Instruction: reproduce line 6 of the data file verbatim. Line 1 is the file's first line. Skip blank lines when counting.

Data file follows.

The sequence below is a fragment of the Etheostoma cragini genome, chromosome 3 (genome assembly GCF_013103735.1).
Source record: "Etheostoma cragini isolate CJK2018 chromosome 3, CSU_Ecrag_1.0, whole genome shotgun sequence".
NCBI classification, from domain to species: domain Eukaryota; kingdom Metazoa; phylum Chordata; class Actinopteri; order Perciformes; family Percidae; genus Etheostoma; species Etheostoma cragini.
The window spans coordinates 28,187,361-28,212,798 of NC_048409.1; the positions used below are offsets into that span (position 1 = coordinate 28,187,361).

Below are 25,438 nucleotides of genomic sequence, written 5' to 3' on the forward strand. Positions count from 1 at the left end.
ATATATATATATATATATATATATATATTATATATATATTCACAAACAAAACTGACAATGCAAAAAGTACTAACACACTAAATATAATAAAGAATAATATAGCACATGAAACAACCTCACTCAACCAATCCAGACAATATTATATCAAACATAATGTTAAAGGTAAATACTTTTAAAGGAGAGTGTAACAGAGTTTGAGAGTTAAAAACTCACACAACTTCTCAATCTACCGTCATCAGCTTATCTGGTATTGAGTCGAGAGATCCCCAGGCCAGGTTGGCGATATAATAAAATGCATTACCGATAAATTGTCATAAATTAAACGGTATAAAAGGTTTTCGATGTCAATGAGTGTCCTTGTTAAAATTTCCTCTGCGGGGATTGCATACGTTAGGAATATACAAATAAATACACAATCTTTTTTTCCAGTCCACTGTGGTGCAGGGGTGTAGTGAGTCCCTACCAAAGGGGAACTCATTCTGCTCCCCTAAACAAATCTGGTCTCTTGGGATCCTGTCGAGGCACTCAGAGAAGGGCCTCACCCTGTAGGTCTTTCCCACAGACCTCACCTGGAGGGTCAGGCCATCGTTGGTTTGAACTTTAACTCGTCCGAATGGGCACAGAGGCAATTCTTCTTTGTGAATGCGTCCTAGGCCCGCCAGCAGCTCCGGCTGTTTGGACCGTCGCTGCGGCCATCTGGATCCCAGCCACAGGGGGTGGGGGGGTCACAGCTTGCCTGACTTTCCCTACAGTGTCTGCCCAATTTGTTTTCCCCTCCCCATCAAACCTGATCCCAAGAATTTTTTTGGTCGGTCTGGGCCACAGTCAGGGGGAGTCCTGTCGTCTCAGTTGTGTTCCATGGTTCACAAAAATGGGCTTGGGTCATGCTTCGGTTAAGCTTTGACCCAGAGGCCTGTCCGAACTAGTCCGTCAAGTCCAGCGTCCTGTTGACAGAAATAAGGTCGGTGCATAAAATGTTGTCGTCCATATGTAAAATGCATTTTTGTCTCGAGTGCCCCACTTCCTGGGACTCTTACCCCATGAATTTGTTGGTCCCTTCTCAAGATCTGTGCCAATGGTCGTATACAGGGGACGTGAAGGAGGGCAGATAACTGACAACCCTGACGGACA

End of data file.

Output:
ATATATATATATATATATATATATATATTATATATATATTCACAAACAAAACTGACAATGCAAAAAGTACTAACACACTAAATATAATAAAGAATAATATAGCACATGAAACAACCTCACTCAACCAATCCAGACAATATTATATCAAACATAATGTTAAAGGTAAATACTTTTAAAGGAGAGTGTAACAGAGTTTGAGAGTTAAAAACTCACACAACTTCTCAATCTACCGTCATCAGCTTATCTGGTATTGAGTCGAGAGATCCCCAGGCCAGGTTGGCGATATAATAAAATGCATTACCGATAAATTGTCATAAATTAAACGGTATAAAAGGTTTTCGATGTCAATGAGTGTCCTTGTTAAAATTTCCTCTGCGGGGATTGCATACGTTAGGAATATACAAATAAATACACAATCTTTTTTTCCAGTCCACTGTGGTGCAGGGGTGTAGTGAGTCCCTACCAAAGGGGAACTCATTCTGCTCCCCTAAACAAATCTGGTCTCTTGGGATCCTGTCGAGGCACTCAGAGAAGGGCCTCACCCTGTAGGTCTTTCCCACAGACCTCACCTGGAGGGTCAGGCCATCGTTGGTTTGAACTTTAACTCGTCCGAATGGGCACAGAGGCAATTCTTCTTTGTGAATGCGTCCTAGGCCCGCCAGCAGCTCCGGCTGTTTGGACCGTCGCTGCGGCCATCTGGATCCCAGCCACAGGGGGTGGGGGGGTCACAGCTTGCCTGACTTTCCCTACAGTGTCTGCCCAATTTGTTTTCCCCTCCCCATCAAACCTGATCCCAAGAATTTTTTTGGTCGGTCTGGGCCACAGTCAGGGGGAGTCCTGTCGTCTCAGTTGTGTTCCATGGTTCACAAAAATGGGCTTGGGTCATGCTTCGGTTAAGCTTTGACCCAGAGGCCTGTCCGAACTAGTCCGTCAAGTCCAGCGTCCTGTTGACAGAAATAAGGTCGGTGCATAAAATGTTGTCGTCCATATGTAAAATGCATTTTTGTCTCGAGTGCCCCACTTCCTGGGACTCTTACCCCATGAATTTGTTGGTCCCTTCTCAAGATCTGTGCCAATGGTCGTATACAGGGGACGTGAAGGAGGGCAGATAACTGACAACCCTGACGGACA